Local ordinances relevant to fencing often regulate the construction and application of spite fence. Often, town and cities limit fences to six feet unless the owner received a variance. States however have not been uniform in their treatment of spite fence. Some emphasize the right of a land owner to use the land as per his/her wish and permit spite fence, while other states hold that if the dominant motive in erecting the fence is malicious, and if the fence serves no useful purpose, the neighbor can recover damages and can be granted a court decree ordering the fence removed. In some states, statutes limit the height of the fence erected maliciously or for the purpose of annoying a neighbor. However, the increasing tendency is to restrict the use of spite fence.
In the case of Rapuano v. Ames[i], it was observed by the court that a statute prohibiting the malicious erection of any structure intended to annoy and injure the adjoining owner is construed to include a fence so erected. Generally, under Connecticut law in order to maintain a successful action against an adjoining land owner who has erected a spite fence, the aggrieved land owner must show:
(1) A structure erected on the owner’s land;
(2) a malicious erection of the structure;
(3) the intention to injure the enjoyment of the adjacent landowner’s land by the erection of the structure;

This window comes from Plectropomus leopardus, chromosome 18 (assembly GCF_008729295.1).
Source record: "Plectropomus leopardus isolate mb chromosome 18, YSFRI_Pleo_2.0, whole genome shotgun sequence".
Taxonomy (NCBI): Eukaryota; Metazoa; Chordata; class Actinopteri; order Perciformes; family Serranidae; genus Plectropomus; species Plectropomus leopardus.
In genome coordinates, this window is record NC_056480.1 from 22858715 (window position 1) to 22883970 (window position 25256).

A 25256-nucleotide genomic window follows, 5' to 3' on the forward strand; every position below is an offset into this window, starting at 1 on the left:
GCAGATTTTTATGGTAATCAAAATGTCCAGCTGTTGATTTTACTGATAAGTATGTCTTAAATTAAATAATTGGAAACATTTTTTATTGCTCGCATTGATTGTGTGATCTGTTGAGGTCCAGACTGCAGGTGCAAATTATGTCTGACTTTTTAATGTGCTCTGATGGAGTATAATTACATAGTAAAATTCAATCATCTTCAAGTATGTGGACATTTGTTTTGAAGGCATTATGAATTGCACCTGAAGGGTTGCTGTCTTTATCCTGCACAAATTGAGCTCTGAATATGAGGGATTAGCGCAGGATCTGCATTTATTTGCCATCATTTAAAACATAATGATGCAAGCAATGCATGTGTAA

(4) an impairment of the value of adjacent land because of the structure;
(5) the structure useless to the defendant;
(6) the enjoyment of the adjacent landowner’s land in fact impaired.
Moreover, in some cases, even other structures have been treated as constituting spite fences. For example, in the case of Dowdell v. Bloomquist[ii], expert testimony pointed out that western arborvitae trees were not hedge plants. However, the court in this case observed that a row of arborvitae trees near the property line with a neighboring homeowner’s property can be considered to be a “fence” for the purposes of a spite fence statute that refers to a “fence, hedge, or other structure.” However in the case of Dalton v. Bua[iii], it was observed that a structure that is not artificially built up — such as a hedge — is not a “structure” for purposes of malicious structure statutes. Moreover it is also important to note the manner in which the hedge grew. Therefore in this cases where the hedge grew naturally and was not artificially built, and there was no evidence that the hedge was maliciously planted, the court refused to treat it as a spite fence.
In the case of Downe v. Rothman[iv] it was observed that a hedge was not “fence” or “structure,” within meaning of a New York statute prohibiting a property owner from erecting a fence or structure over ten feet in height which prevents the owner or occupier of adjacent land from enjoying the light or air.
[i] Rapuano v. Ames, 21 Conn. Supp. 110, 145 A.2d 384 (Super. Ct. 1958)
[ii] Dowdell v. Bloomquist, 847 A.2d 827 (R.I. 2004)
[iii] Dalton v. Bua, 47 Conn. Supp. 645, 822 A.2d 392 (Super. Ct. 2003)
[iv] Downe v. Rothman, 215 A.D.2d 716, 627 N.Y.S.2d 424 (2d Dep’t 1995)